Claire
slave of Leon & Sally
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woodlanders
Posts: 211
Joined: 16 Feb 2012, 23:19
Location: Worcester

Re: Growling

Post by woodlanders » 13 Aug 2012, 23:42

Hi

Not has this problem myself - yet, but mum in law has with her cocker spaniel. They have allowed him to sleep on their bed, sofa etc with no problems and then recently he began growling and snapping if they told him to get down.
I guess it's a bit of a power struggle and they are dealing with it by not allowing him on the furniture any more (he's back in his dog basket) and peace has been restored. Hope this helps. x
Jo and Alfie xx

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Maggie111
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Joined: 20 Feb 2012, 12:45

Re: Growling

Post by Maggie111 » 13 Aug 2012, 23:59

Not sure why it's only a recent problem and if you are afraid it might be worth getting a behaviourist in.

In the meantime every meal time prepare his dinner and get a biscuit or crisp. Make the dog's food on the counter top, then when you're about to give the dog his food, use sleight of hand to "pick" up your crisp or biscuit out of the dog bowl and eat it and then put the food down and tell him he can eat.

If you think you can get your hands near his food without being snapped you can always give him a little bit of biscuit, then drop him some more from a distance, and then some more. As the days pass you can get your hand a little closer till you're touching the bowl to put the food in. But only do this if you're confident he wont snap at your fingers - it wont help the dog if it gets that stressed and certainly wont help you.
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hockborn
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Joined: 23 Jul 2012, 19:33
Location: Durham

Re: Growling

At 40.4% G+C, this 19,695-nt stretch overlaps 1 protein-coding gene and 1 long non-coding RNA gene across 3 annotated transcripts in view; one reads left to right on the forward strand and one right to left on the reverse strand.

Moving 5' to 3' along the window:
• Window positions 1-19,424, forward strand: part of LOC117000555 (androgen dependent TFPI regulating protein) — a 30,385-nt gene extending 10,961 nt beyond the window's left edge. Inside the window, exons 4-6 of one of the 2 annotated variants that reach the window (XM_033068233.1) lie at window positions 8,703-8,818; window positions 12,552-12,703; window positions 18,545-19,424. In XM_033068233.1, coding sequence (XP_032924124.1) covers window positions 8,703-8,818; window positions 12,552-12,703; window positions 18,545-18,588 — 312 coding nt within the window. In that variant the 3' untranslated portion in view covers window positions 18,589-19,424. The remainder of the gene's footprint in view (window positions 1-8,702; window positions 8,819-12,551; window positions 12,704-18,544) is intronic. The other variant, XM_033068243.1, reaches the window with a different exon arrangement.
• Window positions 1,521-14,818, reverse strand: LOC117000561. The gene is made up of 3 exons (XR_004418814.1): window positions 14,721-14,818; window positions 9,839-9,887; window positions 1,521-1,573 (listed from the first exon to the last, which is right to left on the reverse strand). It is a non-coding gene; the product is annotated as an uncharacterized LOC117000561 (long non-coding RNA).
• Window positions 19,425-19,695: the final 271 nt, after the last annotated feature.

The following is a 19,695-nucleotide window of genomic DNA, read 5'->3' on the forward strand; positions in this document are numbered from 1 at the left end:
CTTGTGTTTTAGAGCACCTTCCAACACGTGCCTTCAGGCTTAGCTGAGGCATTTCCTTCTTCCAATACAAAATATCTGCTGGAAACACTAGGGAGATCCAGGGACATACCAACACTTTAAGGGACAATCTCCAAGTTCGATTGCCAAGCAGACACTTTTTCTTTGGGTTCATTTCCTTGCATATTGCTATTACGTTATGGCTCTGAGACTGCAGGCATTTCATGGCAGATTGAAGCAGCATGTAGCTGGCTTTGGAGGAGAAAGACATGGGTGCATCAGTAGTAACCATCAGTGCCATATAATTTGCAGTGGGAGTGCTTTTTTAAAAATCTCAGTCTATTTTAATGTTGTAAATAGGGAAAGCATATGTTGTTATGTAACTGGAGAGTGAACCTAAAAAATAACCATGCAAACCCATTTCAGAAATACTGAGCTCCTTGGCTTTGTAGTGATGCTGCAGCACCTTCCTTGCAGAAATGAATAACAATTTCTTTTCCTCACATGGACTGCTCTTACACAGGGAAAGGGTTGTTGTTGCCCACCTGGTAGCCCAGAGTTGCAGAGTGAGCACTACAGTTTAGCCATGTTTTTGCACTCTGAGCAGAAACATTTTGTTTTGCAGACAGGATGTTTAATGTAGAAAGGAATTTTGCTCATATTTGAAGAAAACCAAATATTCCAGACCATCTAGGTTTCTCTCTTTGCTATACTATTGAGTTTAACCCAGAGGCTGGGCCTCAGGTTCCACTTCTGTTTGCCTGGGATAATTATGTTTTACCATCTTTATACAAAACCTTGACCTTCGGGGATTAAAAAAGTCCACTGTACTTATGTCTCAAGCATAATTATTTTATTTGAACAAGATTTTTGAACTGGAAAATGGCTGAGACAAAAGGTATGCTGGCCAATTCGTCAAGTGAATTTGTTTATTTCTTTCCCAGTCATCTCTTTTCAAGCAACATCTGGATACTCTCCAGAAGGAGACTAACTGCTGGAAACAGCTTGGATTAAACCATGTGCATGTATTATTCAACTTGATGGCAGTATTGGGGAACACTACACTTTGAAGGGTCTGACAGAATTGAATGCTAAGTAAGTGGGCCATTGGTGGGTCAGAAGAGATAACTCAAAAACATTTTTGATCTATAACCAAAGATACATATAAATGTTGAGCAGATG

Post by hockborn » 14 Aug 2012, 07:45

I agree with this. You may have to start giving him permission to eat. Get him to sit away from you, pretend to eat a treat or food, put it down in front of you and stand over it. Then wait a few seconds then give him permission to eat it. With his normal food try to put hand in as he eats etc. If this is not possible put small amounts of his food in until he has finished then take his bowl, add a bit more and give it to him and repeat until he has had his quota. With the bones etc you may have to pretend to eat these first. I suggest that you get him to eat these at your feet and he has to come to you and stay with you to eat it rather than on his own somewhere as he will then make a cocoon around himself to eat in peace and will not want to be stopped. If he is eating in your personal space it may help. These are only suggestions and others may have much more beneficial advice!! Good luck and don't worry. Train him constantly now as you have caught it early and well done for recognising that this shouldn't happen. Lots of less responsible owners would just ignore this or see this as funny!! One other point though- try not to let him on the sofa or on your bed etc as he may see this as being the sme rank as yourselves. Let us know how you get on.